One day I came across a photo from 1893 showing a group of retail/office buildings on Gratiot Avenue (north Port Huron), which was still dirt. I was very curious about where exactly this block used to be. Looking at early directories wasn’t very helpful at first, but thankfully, Pauli’s 1894 bird’s eye view map gave a clue.
The group of buildings on a portion of Gratiot Avenue on this map fairly matched the proportions of those shown in the photo. And then after betting that the photo matched the map in that area, a light switched on in my head. One of those buildings is still standing today, and it was posted at this site previously. Why only the one building was saved when all the buildings around (including to the east and west) were razed, is something I’d love to find out. Some day. One thing is all too clear, though; much of this area of Port Huron seems to have been demolished for nothing.
After the images seen below is information on what businesses and such were in these buildings in about 1898 (hopefully, time will be found to present more information in the future; if you care to share anything in the comments below, or by contacting PHAHPA otherwise, we’d greatly appreciate it–and give you credit, of course).
According to the street listings and business directory of the 1899-1900 directory, the occupants of the buildings were:
2322/2323 GH French, clothing & shoes/dry goods (the photo shows that the French awning indicates RE French, and a Robert E French sold the same items in Fort Gratiot according to the 1891-1892 directory, page 218).
2327 Post Office
2329 Mrs. T. Irwin, Books and Stationery
2333 Bean & Brown, Grocers; Dr. JP Aiken; Archie B Miller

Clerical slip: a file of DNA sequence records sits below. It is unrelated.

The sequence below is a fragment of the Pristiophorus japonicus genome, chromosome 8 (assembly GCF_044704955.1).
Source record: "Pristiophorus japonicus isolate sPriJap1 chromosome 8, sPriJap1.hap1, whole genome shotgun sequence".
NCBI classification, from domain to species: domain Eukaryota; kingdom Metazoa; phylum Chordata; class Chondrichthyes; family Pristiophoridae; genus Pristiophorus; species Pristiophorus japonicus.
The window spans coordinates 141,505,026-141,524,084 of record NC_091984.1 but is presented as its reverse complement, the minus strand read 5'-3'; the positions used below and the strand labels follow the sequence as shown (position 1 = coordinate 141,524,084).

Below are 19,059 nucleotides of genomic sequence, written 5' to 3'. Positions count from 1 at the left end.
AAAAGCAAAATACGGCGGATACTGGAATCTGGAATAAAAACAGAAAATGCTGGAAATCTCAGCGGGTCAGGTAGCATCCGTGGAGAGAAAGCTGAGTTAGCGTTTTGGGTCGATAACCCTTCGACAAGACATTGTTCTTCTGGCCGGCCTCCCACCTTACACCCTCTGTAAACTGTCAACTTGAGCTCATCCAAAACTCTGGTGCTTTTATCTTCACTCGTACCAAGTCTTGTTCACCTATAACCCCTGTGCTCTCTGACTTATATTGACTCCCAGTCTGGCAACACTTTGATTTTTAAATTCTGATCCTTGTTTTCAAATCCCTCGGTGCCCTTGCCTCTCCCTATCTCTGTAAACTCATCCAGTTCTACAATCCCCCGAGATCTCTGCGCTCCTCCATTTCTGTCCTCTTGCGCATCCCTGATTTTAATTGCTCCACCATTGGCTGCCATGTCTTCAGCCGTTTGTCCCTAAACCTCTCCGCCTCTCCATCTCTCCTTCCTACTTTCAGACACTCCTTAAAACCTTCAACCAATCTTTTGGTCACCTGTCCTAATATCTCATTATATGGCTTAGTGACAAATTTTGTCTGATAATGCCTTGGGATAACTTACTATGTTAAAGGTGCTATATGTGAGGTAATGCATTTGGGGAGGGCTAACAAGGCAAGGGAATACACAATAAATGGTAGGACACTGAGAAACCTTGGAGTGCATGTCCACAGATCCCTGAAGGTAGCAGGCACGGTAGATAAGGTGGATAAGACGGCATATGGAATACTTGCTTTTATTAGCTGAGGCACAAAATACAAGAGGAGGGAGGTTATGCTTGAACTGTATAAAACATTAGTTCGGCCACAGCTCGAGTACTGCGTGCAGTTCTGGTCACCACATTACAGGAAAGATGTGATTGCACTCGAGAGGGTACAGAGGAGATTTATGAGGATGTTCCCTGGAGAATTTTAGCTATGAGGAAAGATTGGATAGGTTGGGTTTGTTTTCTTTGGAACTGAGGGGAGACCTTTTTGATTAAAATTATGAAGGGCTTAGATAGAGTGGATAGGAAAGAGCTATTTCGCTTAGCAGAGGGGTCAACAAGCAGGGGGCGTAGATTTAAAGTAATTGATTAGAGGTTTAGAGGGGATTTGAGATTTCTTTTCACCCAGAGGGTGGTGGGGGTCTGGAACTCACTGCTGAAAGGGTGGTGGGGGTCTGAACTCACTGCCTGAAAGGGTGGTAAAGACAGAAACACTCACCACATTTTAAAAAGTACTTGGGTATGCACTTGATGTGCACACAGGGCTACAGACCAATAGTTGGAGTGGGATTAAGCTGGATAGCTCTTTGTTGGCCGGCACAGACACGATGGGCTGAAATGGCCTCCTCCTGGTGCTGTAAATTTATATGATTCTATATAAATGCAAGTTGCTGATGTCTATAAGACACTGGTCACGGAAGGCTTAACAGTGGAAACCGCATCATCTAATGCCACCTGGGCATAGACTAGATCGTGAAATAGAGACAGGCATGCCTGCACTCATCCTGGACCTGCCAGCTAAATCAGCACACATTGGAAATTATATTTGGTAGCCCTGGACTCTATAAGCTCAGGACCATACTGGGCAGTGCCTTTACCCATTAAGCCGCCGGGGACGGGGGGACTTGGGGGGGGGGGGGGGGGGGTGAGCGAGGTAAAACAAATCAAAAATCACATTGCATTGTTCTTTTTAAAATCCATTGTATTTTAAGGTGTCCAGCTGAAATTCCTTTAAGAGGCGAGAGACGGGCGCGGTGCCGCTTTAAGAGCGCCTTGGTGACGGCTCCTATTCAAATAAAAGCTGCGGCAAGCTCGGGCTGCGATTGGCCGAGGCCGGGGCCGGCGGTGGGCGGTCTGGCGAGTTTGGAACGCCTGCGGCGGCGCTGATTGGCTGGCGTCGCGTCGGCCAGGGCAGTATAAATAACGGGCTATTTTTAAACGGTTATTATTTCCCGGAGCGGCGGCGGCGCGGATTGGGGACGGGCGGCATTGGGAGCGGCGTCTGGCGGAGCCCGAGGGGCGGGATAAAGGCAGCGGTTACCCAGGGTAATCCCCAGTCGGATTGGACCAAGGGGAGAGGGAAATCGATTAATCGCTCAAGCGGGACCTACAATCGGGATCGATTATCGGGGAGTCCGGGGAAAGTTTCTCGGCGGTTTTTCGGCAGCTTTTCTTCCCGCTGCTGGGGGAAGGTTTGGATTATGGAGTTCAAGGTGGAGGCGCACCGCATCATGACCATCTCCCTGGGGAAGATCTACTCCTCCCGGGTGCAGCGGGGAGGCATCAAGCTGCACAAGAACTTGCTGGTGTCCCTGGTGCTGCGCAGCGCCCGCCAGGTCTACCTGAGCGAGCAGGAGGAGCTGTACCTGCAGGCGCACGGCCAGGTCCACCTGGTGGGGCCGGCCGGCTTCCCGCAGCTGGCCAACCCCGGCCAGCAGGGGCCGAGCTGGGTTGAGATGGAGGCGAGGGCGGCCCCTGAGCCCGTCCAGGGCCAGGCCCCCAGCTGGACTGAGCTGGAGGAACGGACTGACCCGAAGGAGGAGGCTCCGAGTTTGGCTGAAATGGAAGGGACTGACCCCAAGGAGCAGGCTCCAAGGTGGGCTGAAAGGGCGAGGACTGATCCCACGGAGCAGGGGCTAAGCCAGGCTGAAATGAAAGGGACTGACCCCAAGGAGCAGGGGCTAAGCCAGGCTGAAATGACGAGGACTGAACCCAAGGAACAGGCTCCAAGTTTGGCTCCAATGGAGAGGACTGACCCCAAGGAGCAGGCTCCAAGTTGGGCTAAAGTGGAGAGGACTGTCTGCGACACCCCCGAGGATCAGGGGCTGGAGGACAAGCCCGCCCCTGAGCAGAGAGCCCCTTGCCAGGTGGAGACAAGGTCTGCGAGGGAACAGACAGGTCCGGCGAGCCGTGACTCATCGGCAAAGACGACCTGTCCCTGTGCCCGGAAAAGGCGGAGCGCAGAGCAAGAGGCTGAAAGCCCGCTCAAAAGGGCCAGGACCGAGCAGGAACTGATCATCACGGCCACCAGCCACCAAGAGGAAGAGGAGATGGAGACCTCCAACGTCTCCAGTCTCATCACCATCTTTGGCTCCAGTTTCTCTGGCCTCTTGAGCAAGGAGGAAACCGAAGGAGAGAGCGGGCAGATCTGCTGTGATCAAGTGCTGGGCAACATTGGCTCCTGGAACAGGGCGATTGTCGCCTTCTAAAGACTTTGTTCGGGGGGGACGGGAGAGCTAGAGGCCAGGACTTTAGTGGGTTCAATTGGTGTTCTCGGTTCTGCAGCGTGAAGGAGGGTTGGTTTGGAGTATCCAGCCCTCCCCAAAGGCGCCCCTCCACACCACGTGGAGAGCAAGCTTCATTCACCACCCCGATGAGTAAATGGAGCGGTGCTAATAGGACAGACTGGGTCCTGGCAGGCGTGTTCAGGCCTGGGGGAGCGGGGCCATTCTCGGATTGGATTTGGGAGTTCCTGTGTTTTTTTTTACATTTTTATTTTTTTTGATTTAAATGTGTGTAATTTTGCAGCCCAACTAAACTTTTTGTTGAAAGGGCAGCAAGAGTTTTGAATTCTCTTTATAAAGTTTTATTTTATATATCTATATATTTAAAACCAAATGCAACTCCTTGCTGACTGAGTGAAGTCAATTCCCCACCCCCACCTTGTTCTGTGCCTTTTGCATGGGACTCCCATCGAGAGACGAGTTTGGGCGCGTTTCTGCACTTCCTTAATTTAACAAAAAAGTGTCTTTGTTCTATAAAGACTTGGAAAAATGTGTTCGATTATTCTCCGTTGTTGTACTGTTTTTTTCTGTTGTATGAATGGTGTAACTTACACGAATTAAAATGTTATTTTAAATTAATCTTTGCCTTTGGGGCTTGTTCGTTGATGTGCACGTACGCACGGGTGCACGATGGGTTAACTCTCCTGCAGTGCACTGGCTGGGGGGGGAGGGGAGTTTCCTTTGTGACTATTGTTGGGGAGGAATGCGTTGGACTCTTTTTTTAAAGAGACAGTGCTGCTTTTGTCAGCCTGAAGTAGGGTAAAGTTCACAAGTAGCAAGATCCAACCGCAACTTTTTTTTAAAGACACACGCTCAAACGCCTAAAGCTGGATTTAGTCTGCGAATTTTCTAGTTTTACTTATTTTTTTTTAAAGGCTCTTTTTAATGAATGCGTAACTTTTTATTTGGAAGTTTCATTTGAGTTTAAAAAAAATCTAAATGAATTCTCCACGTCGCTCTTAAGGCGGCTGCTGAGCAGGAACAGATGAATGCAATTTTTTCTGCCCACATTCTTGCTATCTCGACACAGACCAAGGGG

2335 HW Powell
2337 Cook & Hubbard
2339 RG Burwell, Druggist (part of this can be made out in the awning) and Dr. CG Brown
The photo shows a sign for Troy Steam Cleaners, with what looks to be “branch office,” at the north end wall. That end wall also has R.G. Burwell’s business name painted out in large letters. The three-story building has a name at top that I’m not quite sure about (P. Me – – son?).
On the other side of Gratiot there was a billiards hall, cigar seller (perhaps maker, too), bicycle seller, a hardware or furnace store, and an IOOF hall. On the opposite corner, at Elmwood and Gratiot, was the Grand Trunk Hotel. That building still stands, but has been altered. Gratiot Avenue between State and Elmwood seems to have been the happening place for that north Port Huron area. (Edit: I want to thank those who pointed out that these buildings are in the old Fort Gratiot Village area which had old buildings indeed, popping up north of the military Fort Gratiot [1814-1879]. The erection of this block of buildings may have caused the destruction of even older buildings that had come before. Fort Gratiot Village was merged into Port Huron in 1893.)
While we’ll write up a history of Fort Gratiot Township (which will of course include Fort Gratiot Village) some time soon, I wanted to post a couple of Sanborn Insurance Map images of the area here. Sanborn maps are simply very informative and fun, and I was surprised to find the 1887 Port Huron edition with Fort Gratiot Village in it; the front index did not show that this was included in the volume. Of importance is the fact that the names of the streets are different than they are today, and no doubt they were changed when the village became a part of Port Huron. And happy day, the tallest building–the one with a name on it that I couldn’t quite make out–is discovered to be the Edison Building. The initials in front match the person listed in the 1877-78 directory for this block: Peregan M Edison (he had a general store in the building) (page 174 of the Directory of the City of Port Huron, which includes Fort Gratiot, R. L. Polk & Co, Pub.s). But that’s not all. Further below is the same area from the 1898 Sanborn map, showing the street name changes and the infilling of more buildings in this area. It is amazing how many structures were removed for the making of the Blue Water Bridge.